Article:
Various Artists

Weird Nightmare: Meditations on Mingus

Columbia, 1992

While I've liked Hal Willner's previous productions, this one seems somehow lacking to me. It just doesn't seem to capture the spirit of Mingus. It's set me thinking about Mingus' music and what it means to me. One of the essential elements of Mingus, to me, is an emotional explosiveness, expressing uncontained joy on "Better Git It In Your Soul" or fury on "Fables of Faubus". The famous Mingus/Dolphy "argument" on "What Love". The raucous gospel of "Ecclusiastics". The performances here, by contrast, seem to concentrate on the moody side of Mingus and lack that volatility. Of all the Mingus albums I know, this tribute reminds me most of "Let My Children Hear Music", both in terms of superficial similarities (use of unusual instruments -- in this case, Harry Partch's unconventionally tuned instruments -- and prerecorded "samples" and spoken vocals) and on a more emotional level. But "Children" isn't one of my favorite Mingus albums; I prefer "Mingus Ah Um" or "Oh Yeah" or the Candid recordings.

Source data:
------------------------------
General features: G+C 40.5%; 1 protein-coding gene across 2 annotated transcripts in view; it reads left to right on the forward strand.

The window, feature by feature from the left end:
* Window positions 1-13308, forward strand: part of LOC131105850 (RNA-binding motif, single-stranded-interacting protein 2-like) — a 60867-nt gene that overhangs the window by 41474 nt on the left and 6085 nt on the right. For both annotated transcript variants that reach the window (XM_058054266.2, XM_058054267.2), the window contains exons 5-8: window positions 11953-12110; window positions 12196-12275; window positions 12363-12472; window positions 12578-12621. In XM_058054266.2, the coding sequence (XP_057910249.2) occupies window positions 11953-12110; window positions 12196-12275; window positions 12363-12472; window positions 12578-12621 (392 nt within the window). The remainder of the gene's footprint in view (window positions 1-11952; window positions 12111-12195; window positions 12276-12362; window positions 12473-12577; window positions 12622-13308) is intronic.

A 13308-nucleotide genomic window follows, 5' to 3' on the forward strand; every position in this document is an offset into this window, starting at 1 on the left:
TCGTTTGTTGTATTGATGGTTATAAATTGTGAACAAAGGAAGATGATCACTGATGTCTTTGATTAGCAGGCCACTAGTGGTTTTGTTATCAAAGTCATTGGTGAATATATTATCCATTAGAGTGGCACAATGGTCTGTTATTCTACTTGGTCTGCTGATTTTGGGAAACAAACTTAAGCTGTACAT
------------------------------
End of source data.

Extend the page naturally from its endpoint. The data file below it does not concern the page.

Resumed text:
This album is not without its redeeming moments, to be sure: Bernard Fowler does a nice rendition of "Oh Lord Don't Let Them Drop That Atomic Bomb On Me" (one of Mingus' most straightforward blues pieces, so not too tricky), and Diamanda Galas' vocals on "Eclipse" have some of that explosive quality. The avant-stringband version of "Open Letter to Duke" is fun, and I enjoy "Work Song" with Don Byron on clarinet. Elvis Costello's rendition of "Weird Nightmare" has very little Mingus in it, to my ears, but it's a very nice piece of Costello work. But I expect an album like this to show the important qualities of Mingus' work, and I don't think it does that. It's not that this is a bad album -- just that it's a bad tribute album.

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